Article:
The iPod Classic is Apple's iconic hard-drive-based MP3 player, with design roots that date back to 2001's original iPod model. If you can resist the fashion appeal and gee-whiz features of Apple's slimmer iPods, such as the
Left virtually unchanged for years, the iPod Classic has truly become a distant relative to Apple's current lineup of predominantly touch-screen-based iPod media players. It's the only iPod left that bears the iconic click-wheel interface. It's also one of only two iPods left that still use the 30-pin universal connection port. If you're shopping for a replacement iPod that can make use of the pre- dock connection found on older accessories and speaker docks, the iPod Classic is a great choice.
An anodized aluminum faceplate covers the front of the Classic in either black or silver, while the back of the iPod is covered in the same scratch-showing, smudge-loving chromed steel found on iPods for generations. Inside its 2.4-inch-by-4.1-inch-by-0.41-inch enclosure you'll find a whopping 160GB hard drive capable of holding over 40,000 songs. The 2.5-inch screen found above the click wheel is unfortunately still covered with plastic, making it the only remaining iPod that hasn't yet switched to a scratch-resistant glass screen.
It's also now the only iPod to use a split-screen main-menu layout, displaying menu items on the left half of the screen and a picture related to the selection on the right. For example, highlighting Music on the main menu causes the right half of the screen to display a drifting close-up of cover artwork from your music library. This split-screen effect is more beautiful than it is distracting, and applies to menu items such as movies, podcasts, and photos, as well. You also have the option to browse your music using the Cover Flow view made popular by the iPhone; however, the novelty of Cover Flow wears thin without a touch-screen display. Users with large music collections to sort through will prefer browsing using the list mode or search function.
There are no apps on the iPod Classic. There's no Web browser or e-mail. You won't even find options for Bluetooth music streaming or AirPlay. True to its name, the iPod Classic keeps with the basic formula for the iPod's original success. You just load it up with music, podcasts, audiobooks, and video using Apple's free iTunes software on your home computer (Mac or PC). And for better or worse, once you've loaded up your media collection, it's just stuck there until the next time you connect back to your computer.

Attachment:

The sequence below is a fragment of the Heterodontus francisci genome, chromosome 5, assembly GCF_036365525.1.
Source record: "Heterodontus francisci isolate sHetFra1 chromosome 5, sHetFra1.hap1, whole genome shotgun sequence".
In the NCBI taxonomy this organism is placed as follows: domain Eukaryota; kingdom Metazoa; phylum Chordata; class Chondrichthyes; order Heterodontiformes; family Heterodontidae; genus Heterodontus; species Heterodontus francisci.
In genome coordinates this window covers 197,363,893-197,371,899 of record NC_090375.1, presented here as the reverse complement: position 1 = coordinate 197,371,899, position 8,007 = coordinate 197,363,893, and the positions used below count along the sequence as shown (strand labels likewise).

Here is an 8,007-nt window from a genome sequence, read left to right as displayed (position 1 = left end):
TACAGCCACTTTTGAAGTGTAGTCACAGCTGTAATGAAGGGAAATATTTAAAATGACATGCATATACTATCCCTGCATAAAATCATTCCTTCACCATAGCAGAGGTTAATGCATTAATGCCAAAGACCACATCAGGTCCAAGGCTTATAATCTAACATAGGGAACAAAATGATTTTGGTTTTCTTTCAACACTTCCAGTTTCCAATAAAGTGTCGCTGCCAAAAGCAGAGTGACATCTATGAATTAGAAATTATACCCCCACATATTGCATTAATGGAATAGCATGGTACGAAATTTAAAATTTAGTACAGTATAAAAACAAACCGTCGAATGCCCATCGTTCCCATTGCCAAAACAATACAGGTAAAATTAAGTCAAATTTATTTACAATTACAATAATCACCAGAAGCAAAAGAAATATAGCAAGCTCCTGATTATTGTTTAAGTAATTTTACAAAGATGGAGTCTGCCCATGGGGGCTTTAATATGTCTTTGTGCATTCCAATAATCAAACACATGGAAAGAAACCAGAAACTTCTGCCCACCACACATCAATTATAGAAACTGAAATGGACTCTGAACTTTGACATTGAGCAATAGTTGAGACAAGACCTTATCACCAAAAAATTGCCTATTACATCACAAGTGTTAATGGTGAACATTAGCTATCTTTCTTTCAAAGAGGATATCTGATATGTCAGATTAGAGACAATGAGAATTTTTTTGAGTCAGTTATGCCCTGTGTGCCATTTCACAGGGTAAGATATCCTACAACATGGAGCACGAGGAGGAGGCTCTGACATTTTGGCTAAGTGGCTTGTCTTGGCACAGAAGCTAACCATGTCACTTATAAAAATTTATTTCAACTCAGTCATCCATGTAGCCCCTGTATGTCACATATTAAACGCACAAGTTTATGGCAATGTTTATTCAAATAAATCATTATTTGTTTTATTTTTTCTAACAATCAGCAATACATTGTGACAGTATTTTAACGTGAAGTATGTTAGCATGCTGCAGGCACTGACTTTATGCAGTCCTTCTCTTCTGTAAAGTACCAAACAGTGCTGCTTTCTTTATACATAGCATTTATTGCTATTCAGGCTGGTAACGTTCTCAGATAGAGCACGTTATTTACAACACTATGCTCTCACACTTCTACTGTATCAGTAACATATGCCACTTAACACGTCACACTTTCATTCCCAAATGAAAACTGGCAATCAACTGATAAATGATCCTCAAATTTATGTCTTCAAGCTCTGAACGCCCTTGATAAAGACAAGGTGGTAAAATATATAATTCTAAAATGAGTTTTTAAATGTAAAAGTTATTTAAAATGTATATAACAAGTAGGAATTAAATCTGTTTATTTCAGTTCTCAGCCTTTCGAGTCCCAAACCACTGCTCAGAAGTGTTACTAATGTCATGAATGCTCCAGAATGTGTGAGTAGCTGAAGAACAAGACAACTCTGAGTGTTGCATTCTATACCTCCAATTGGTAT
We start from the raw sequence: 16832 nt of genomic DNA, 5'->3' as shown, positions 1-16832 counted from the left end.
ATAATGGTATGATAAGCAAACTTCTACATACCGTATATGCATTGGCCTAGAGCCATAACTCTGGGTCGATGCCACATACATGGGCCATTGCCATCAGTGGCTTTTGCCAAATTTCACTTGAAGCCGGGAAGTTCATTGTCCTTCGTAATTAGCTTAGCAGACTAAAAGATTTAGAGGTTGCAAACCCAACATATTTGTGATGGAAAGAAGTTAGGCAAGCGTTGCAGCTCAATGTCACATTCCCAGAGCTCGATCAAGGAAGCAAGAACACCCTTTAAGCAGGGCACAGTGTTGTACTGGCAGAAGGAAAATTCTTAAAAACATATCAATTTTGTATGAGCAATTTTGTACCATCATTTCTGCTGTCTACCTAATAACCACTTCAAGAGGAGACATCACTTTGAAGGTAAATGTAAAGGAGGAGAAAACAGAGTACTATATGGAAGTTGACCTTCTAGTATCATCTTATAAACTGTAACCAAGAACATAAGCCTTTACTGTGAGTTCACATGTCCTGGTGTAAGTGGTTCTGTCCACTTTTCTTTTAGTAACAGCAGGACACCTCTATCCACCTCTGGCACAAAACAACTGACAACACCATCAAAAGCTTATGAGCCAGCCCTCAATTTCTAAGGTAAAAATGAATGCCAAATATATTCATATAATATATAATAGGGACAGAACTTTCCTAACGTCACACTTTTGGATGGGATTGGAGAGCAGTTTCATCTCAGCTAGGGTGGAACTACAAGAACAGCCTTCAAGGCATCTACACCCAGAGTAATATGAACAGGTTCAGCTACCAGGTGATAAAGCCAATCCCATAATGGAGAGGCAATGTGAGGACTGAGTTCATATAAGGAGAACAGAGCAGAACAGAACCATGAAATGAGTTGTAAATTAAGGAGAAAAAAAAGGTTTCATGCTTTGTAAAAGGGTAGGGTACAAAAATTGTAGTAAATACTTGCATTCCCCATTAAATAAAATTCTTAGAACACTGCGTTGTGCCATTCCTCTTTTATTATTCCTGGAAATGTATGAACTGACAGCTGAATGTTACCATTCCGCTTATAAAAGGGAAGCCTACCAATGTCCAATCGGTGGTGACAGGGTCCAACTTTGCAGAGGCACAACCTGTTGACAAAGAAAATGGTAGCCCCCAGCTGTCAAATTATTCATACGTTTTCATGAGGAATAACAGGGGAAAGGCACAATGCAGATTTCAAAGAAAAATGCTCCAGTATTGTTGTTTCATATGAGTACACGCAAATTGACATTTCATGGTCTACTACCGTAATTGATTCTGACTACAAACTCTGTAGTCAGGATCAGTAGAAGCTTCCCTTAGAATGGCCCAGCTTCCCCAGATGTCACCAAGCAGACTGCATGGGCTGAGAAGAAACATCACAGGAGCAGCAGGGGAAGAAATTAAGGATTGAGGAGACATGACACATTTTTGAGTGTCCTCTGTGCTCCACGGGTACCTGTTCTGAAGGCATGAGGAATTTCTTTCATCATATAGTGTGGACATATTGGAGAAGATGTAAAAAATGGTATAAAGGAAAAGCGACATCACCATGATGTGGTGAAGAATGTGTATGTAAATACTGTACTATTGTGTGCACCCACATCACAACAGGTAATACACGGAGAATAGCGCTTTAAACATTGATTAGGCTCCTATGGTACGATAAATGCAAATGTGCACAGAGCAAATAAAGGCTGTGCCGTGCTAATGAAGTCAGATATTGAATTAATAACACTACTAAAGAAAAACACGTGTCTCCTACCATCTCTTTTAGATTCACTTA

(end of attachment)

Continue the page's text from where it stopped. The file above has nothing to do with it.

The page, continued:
Perhaps the last feature added to the iPod Classic is the capability to create instant Genius playlists. The Genius feature lets you create an instant 25-song playlist based on the musical characteristics of a single song, offering a new way to group together similar songs in your collection. Genius is easy to use, and the results are fun, provided your music collection holds enough songs to make interesting connections (with 160GB of storage, that shouldn't be hard). You can create and save Genius playlists directly onto your iPod, and with automatic syncing enabled in iTunes you can also transfer them back to your computer. Oddly, the Genius feature won't work if you haven't enabled Genius in your computer's iTunes software. If you find iTunes' Genius feature too demanding of your computer's resources or too invasive of your privacy (the feature reports your listening habits to Apple), then you'll need to live without the feature on your iPod as well.
The third-generation iPod Classic is also capable of recording voice memos, although you'll need to pay a little extra to get the feature working. Many third-party iPhone headsets are compatible with the Classic's voice recording feature and Apple sells its own line of compatible headsets, as well. Without purchasing a compatible headset, however, there is no built-in way to create voice recordings with the iPod Classic right out of the box.
The iPod Classic supports H.264 or MPEG-4 video in MOV, MP4, or M4V file formats, with a maximum resolution of 640x480 pixels at as much as 30 frames per second. You can buy or rent videos through the iTunes online store or import them into iTunes and convert them for playback. (Many third-party software video converters also do a great job converting videos for the iPod.) The Classic supports many of the video features we look for in portable video players. For instance, the Classic can recognize and skip between the DVD-like chapter markers embedded in QuickTime movie files. It also does a dependable job of automatically resuming video playback at the point at which you last left off. Closed-captioned subtitles can be switched on and off for video files that support them.